Noob question: multiple attributes, single value of interest, best model?

user197433user197433 Member Posts: 2 Contributor I
I am new to data mining and have messed with rapidminer a little bit with some of the decision trees and am now wanting to take some very common situations that pop up in my line of work and do some analysis on these to see if we can learn anything from the data.  I'm interested in what the community thinks are the best models / methods to use to analyze the data.

For an example, lets say I have some real-estate data regarding buyers of homes.  I have a spreadsheet of all the recent purchases within a zip code of interest and some basic demographic data.  The columns of the sheet may be:

Square Feet
Purchase Price
Buyer Age
Buyer Gender
Buyer Ethnicity
Buyer Annual Income
Buyer Marital Status

Lets say the question I'm interested is who do I market a $300k house to versus a $700k house to? 

I know I could build scatter plots showing each metric's grouping based on price, but are there good statistical models to apply to this type of analysis that would spit out some interesting factoids or views of data:

e.g. 90% of buyers of homes costing $700k are married couples with annual income > $120k.



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    MariusHelfMariusHelf RapidMiner Certified Expert, Member Posts: 1,869 Unicorn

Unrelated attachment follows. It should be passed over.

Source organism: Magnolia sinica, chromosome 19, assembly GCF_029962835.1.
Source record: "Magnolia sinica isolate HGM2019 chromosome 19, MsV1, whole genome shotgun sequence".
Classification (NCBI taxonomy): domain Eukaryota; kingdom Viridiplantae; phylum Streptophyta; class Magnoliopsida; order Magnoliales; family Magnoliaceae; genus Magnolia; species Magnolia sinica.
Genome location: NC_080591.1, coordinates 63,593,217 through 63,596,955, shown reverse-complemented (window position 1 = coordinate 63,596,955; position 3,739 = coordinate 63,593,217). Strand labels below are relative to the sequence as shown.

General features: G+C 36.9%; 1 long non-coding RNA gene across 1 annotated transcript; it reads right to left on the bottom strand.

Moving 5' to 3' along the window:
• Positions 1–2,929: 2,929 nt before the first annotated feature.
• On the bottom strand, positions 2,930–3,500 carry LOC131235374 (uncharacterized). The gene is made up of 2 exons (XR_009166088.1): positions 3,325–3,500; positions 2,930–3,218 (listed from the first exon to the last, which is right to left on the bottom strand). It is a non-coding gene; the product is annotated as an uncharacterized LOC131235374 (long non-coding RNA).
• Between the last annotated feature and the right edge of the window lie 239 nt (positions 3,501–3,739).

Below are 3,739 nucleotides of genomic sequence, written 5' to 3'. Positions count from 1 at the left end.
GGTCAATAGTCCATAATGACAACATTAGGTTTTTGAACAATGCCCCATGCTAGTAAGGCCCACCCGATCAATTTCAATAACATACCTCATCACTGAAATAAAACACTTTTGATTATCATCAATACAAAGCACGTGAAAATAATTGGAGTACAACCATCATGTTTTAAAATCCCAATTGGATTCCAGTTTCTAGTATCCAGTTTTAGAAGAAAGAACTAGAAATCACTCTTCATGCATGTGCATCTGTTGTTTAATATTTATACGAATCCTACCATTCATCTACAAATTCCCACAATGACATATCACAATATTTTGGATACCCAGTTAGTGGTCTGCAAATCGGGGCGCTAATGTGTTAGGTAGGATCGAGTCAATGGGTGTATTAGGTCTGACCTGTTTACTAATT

you have multiple target attributes (buyer age, gender, income...), so you basically have 2 possibilities:

    You could learn models to predict each of them on its own, i.e. read in the data, define one target attribute (e.g. age) as label and remove the other target attributes. Then train a model, e.g. a decision tree. You can repeat that for all target attributes.

    The second possibility is to encode all target attributes into one single label attribute like 48_male_120000_married. That way you would catch the dependencies between the the different target values, but you would also end up with a multi-class problem with probably a lot of classes, so you would need a large amount of data for good results.

    In both cases you should choose "speaking" and human readable models like decision trees, naive bayes or linear svm, such that you can read the desired information from the model.

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    user197433user197433 Member Posts: 2 Contributor I
    Thank you, this is helpful insight.
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